Follow the leader

Ah, the great leadership debate.

What does it mean to you?

I’m no Manchester United fan but one of the best leaders in the business, Sir Alex Ferguson, said “You can’t aspire to be loved, because that isn’t going to happen, nor do you want people to be frightened of you. Stay somewhere in the middle and have them respect and trust and see you as fair.”

When you think about it in today’s modern Brexit dominated world, the continual churn of political figures simply shows how hard leadership is to define and that it means different things to different people.

Boiling it down to something more relevant, what about on a working level? Those of us at a certain age, will probably remember those who stood out as leaders as we begun our careers but what was it about them that resonated both then and now?

Personally, I need to respect a leader even if I might not 100% believe what they stand for (although that helps) and that respect has always generated by certain behaviours. Integrity, honesty and modesty are just some of those traits that have gained my respect. I think that human modesty, particularly in today’s digitally-driven, self-promoting society, stands out a mile, particularly if entwined with a courage of a leader’s conviction.

The late Nelson Mandela describes leadership as thus in probably one of the most eloquent messages on the leadership debate.

 “It is better to lead from behind and to put others in front, especially when you celebrate victory when nice things occur. You take the front line when there is danger. Then people will appreciate your leadership.”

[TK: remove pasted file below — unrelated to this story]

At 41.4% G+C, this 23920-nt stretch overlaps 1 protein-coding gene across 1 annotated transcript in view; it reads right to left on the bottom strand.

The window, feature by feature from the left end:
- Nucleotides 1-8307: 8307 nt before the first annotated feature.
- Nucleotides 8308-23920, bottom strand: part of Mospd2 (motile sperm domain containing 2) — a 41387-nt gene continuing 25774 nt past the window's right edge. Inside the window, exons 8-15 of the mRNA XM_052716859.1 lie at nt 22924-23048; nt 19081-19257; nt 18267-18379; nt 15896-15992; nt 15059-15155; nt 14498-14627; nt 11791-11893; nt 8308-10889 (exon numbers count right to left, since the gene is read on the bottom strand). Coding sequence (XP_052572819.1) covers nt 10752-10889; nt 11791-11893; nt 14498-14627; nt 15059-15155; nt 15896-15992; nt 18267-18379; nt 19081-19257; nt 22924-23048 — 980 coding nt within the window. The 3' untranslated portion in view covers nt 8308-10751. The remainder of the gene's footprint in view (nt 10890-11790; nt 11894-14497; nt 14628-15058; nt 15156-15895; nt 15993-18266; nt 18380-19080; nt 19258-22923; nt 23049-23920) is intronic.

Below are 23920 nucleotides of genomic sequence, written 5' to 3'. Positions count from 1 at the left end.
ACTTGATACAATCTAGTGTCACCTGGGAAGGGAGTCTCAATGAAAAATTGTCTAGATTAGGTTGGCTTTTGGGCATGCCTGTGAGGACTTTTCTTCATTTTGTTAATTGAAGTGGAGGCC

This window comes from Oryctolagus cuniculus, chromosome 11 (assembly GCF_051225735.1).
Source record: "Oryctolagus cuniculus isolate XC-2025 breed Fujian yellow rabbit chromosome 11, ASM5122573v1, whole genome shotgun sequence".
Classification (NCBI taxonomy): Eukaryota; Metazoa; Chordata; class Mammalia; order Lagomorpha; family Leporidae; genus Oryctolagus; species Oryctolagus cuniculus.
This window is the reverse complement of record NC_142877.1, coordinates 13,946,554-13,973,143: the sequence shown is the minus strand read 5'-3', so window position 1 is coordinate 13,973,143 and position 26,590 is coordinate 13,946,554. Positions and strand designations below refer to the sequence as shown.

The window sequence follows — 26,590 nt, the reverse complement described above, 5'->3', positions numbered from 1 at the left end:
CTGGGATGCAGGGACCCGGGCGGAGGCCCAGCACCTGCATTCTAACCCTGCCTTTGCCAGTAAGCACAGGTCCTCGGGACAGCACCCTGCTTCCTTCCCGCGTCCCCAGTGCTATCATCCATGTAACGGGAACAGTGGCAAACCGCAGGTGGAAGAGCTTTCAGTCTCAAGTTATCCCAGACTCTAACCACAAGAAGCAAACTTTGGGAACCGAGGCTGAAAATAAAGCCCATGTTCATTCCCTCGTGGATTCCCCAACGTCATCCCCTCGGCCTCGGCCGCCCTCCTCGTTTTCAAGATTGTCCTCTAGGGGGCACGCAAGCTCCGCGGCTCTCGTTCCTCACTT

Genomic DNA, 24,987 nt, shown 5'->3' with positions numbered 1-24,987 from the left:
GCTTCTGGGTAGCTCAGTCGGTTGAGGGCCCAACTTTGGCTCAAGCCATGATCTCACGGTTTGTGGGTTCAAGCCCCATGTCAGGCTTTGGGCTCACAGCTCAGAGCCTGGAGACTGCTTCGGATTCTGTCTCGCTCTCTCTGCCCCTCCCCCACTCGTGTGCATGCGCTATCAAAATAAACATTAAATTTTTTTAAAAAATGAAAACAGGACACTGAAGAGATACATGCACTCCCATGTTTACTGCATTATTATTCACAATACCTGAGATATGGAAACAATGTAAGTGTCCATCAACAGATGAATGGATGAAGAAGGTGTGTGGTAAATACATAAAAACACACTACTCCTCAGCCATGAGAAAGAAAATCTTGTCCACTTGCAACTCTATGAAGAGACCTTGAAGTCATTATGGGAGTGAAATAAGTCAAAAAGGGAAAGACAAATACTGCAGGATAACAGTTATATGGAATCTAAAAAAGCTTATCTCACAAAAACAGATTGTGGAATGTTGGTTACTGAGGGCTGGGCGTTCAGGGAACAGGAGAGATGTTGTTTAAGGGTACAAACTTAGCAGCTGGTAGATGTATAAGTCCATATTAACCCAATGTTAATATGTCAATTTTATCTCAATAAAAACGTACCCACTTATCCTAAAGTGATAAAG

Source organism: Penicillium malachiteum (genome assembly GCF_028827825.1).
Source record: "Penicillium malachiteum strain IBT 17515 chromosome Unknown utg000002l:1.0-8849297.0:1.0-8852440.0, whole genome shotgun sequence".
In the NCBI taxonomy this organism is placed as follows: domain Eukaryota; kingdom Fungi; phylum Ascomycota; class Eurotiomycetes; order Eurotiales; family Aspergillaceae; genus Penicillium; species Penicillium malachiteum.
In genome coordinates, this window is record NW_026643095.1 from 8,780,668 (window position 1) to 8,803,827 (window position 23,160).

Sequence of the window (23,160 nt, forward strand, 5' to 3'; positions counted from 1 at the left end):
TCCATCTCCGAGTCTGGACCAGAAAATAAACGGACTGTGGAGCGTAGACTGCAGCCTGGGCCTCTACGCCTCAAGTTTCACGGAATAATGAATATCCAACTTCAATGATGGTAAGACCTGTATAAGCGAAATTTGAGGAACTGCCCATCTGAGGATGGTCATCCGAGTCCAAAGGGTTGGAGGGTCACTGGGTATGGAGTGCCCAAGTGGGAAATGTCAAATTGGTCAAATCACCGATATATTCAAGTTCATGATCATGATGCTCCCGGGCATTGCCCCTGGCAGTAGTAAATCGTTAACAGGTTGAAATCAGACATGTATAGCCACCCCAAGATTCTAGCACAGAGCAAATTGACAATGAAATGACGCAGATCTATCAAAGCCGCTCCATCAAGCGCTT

Therefore, when the invite came through for the Oystercatchers event ‘Navigating uncertainty: modern leadership challenges’ at The Ham Yard Hotel on September 11th it went straight into the diary. This was a good chance to hear from some commercial and cultural leaders and clear the head from the day to day.

Unfortunately, I was one of those back-of-the-room late arrivals thanks to our friends on the Jubilee Line and didn’t get a chance to grab a drink and network, but a healthy attendance indicated a keen interest in the subject no doubt inspired by a panel including:

  • David Wood, CEO Mothercare
  • Mary MacLeod, Korn Ferry Board Member, ex Conservative MP and advisor to the Queen.
  • Rankin, photographer, publisher and film director
  • Catherine Kehoe, Managing Director Group Brands and Marketing, Lloyds Banking Group.

The opening comment from host Suki Thompson resonated and set a theme that was related throughout the night “We have to learn to be human to be good leaders” confirming the fact that behaviours and attitude are the key driver in shaping leadership and that simply memorising a leadership manual does not wholly do the trick.

Themes were repeated throughout the evening with a tone more harmonic descant than the hammer of a pneumatic drill.

Each of the panellists touched on themes of authenticity, curiosity, bravery, belief, resilience with David Wood, leader of Mothercare who will have felt some harsh winds recently at the embattled yet iconic brand stating “competence and optimism in leadership leads to change” while Rankin, photographer extraordinaire stating early “I won’t do politics” clearing the decks for a true leadership debate.

One particular quote from the panel seemed to engender wide agreement “one of the core attributes for a leader is resilience but you need to recognise when you are running low and draw energy from your team” which for me, neatly encapsulates the point.

Leadership is about being strong but sometimes you are only good as the belief and trust that you place in your own people.

Thanks Oystercatchers – till the next one.

Dan Botten – Head of Insight, December 19